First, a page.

Trickett Treat: Fracking Ban in First 100 days of Labour Government

Top Labour man Jon Trickett, MP for Hemsworth, came to Kirby Misperton on Wednesday to promise that in the first 100 days of the next Labour government the ban on fracking across the UK would be delivered.  At the entry to the fracking site, to a gathering of some of the local campaigners whose yearlong stand helped see off Third Energy, he announced that Jeremy Corbyn had put him in charge of the programme of action for the first 100 days of the next Labour government; ‘I’m already organising the first 100 days of action and I can tell you that the ban on fracking will be put into effect in that period’.

 
Picture of Jon Trickett and Hugo Fearnley at the Kirby Misperton fracking site with local anti-fracking campaigners on 31st October

With him was Hugo Fearnley, prospective Labour parliamentary candidate for Scarborough and Whitby.  ‘We all know what’s wrong with fracking’ said Hugo, ‘bad for the local environment, bad for the farming and tourism economy and bad for the planet.  Far more and far better-quality jobs will be created by Labour’s green energy strategy with a commitment to meet 60% of the UK’s energy needs from renewable sources by 2030’

   

Mick Johnston, Secretary of Thirsk and Malton Labour Party, welcomed the visit and said that the local campaigners had fought a brave campaign to drive fracking out of Ryedale. ‘Make sure it never comes back’ he said, ‘by making sure Labour wins the next General Election, whenever it comes’.

Alan Avery Press Officer Thirsk & Malton Constituency Labour Party Tel 01751 474043 avery_uk@yahoo.com

New Fracking Commissioner: ex-INEOS employee.

Fracking was in the news this weekend with Jeremy Corbyn visiting Derbyshire and voicing his opposition to Shale Gas Fracking…..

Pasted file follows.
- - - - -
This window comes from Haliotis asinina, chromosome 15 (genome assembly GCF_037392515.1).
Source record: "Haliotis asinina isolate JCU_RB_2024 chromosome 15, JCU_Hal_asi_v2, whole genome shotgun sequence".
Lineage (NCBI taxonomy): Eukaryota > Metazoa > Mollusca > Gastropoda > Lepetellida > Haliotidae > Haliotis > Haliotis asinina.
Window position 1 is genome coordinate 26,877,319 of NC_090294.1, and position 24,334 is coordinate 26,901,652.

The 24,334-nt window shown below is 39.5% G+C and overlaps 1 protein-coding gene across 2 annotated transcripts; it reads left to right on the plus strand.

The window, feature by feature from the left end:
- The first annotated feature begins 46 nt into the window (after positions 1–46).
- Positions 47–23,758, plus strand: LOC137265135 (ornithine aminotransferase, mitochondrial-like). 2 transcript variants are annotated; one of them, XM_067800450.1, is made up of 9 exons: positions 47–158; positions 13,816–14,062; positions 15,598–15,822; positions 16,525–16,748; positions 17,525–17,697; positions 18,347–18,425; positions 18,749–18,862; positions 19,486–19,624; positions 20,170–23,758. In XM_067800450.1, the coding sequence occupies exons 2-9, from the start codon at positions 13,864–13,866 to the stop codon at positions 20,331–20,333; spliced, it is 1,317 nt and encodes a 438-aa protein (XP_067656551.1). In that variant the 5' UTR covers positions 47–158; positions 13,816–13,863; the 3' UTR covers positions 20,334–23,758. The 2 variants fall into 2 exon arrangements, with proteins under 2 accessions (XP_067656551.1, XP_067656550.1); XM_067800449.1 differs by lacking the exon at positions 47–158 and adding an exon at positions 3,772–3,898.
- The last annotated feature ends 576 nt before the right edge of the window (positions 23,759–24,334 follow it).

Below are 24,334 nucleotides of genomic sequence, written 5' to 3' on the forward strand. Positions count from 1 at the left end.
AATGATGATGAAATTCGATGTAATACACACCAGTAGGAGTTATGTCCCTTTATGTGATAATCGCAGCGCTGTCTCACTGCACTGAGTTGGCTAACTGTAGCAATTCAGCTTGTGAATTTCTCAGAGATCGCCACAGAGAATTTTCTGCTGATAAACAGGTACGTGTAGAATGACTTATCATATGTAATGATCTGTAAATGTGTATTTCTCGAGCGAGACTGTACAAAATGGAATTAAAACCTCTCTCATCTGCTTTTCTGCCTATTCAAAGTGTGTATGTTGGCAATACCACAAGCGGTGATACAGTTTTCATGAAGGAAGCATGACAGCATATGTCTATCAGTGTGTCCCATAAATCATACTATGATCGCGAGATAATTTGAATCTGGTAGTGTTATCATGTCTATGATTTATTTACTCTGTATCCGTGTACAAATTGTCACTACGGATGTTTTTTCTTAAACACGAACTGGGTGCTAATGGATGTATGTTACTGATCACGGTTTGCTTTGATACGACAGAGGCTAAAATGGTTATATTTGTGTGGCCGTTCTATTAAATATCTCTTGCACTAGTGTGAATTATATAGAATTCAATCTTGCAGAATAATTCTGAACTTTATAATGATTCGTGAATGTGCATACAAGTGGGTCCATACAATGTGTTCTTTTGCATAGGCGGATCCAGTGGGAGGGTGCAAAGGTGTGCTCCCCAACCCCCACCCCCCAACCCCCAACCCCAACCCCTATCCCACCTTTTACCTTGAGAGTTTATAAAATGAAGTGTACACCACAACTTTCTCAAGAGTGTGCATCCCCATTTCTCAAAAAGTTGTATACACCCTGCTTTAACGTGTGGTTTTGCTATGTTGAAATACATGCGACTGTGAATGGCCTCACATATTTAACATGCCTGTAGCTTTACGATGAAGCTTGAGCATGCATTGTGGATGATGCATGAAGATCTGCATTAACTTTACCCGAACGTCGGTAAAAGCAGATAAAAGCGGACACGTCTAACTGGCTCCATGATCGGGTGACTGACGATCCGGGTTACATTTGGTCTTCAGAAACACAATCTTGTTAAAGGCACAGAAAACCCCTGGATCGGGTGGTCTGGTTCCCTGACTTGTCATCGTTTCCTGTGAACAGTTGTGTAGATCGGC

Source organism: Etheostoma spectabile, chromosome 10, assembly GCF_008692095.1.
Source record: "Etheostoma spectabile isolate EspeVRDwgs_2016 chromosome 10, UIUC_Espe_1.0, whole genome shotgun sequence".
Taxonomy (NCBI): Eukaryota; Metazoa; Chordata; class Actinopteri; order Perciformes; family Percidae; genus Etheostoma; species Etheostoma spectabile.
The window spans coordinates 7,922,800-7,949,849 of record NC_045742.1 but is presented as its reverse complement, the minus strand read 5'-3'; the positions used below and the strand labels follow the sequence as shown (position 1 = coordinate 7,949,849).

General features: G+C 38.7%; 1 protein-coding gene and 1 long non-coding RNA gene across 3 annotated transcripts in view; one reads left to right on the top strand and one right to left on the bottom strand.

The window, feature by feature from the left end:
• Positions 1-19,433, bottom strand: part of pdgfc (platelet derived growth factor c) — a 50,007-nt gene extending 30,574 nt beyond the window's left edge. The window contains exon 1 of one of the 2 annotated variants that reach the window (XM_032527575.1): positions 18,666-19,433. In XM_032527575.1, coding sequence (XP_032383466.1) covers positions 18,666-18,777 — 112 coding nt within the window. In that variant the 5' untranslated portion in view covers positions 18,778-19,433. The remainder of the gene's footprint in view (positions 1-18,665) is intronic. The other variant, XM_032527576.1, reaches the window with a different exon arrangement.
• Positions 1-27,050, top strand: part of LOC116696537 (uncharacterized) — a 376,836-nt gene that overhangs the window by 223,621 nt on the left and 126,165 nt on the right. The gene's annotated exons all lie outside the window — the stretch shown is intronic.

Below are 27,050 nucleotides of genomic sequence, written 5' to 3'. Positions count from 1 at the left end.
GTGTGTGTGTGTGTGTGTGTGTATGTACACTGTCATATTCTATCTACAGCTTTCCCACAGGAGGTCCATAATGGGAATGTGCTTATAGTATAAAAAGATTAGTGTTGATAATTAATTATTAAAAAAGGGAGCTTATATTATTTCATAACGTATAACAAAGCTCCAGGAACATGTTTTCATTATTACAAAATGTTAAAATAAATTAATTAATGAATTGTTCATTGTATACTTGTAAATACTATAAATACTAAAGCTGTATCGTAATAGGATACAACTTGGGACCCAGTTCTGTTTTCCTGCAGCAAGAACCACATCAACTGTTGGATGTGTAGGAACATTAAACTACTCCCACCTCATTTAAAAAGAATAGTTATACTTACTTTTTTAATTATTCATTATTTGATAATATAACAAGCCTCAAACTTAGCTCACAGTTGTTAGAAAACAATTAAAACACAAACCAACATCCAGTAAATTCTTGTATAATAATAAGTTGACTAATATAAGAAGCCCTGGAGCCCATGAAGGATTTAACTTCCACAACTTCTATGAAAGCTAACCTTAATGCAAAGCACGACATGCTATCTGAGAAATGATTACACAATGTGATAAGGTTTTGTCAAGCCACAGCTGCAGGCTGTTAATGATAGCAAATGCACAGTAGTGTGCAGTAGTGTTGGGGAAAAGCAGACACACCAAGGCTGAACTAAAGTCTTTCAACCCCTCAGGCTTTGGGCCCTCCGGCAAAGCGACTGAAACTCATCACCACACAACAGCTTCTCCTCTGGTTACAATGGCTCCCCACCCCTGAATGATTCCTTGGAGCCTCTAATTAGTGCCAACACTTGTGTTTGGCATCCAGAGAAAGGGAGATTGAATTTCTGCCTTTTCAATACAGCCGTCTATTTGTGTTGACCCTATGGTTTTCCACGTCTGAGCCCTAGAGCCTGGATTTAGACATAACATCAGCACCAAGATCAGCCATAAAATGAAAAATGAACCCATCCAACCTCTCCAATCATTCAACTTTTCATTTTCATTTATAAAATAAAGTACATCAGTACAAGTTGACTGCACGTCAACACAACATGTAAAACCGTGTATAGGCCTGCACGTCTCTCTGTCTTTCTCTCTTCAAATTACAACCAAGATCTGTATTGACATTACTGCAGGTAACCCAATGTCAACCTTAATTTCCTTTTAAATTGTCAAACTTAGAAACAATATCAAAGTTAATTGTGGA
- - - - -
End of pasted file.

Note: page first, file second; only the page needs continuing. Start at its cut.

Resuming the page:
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Jeremy Corbyn deplores Fracking.

Meanwhile it has been announced that Natascha Engel a former MP has been appointed as Shale Gas Commissioner by the conservative government.  As Ms Engel is also a former employee of the fracking company INEOS, questions have been raised about her impartiality..  Jeremy Corbyn has criticised the appointment.

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Natascha Engel relaxes in the Speakers Chair

Conservative MP Kevin Hollinrake stated that he “didn’t think that Natascha is an independent person in this debate, clearly she has been appointed by the government and the government’s strategy is to push ahead with shale gas” …… going on to say she is “definitely there to try and help the government to roll out its policies on shale gas exploration which I support”

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Tory MP Supporting Fracking and Natascha Engel’s appointment

You can watch the Look North broadcast on BBC iPlayer until 10:30 tonight…. BBC Look North

If you’ve missed the BBC clip, you can cheer yourself with this song from David Rovics  🎵 I agree with Jeremy 🎵

 

 

Fracking Update from Bryan Barrett

I can’t have been alone at being alarmed at the release of the IPCC report last week.

The very sobering report can be summarised in just one sentence. The burning of fossil fuels is destroying our planet.

Is it not obscene then that in the very same week in which this report was released, the High Court ruled that Fracking could go ahead? Is it also not obscene that this government “pulled the plug” on making environmentally cleaner cars more affordable?

In comparison the Norwegian parliament has set 2025 as the goal for ALL new cars to have zero emissions, compared with the UK’s 2040, they are on target, the UK isn’t.

Fracking is an emotive subject and one that many people close their ears and eyes to. There is a lot of evidence available, much of which can seem to be contradictory. I have considered both sides of the argument and deduced that we should be investing in renewable energy.

Surely, we cannot surge ahead with a controversial method of gas extraction with a history of environmental disasters in other countries when we have just admitted that our planet is dying!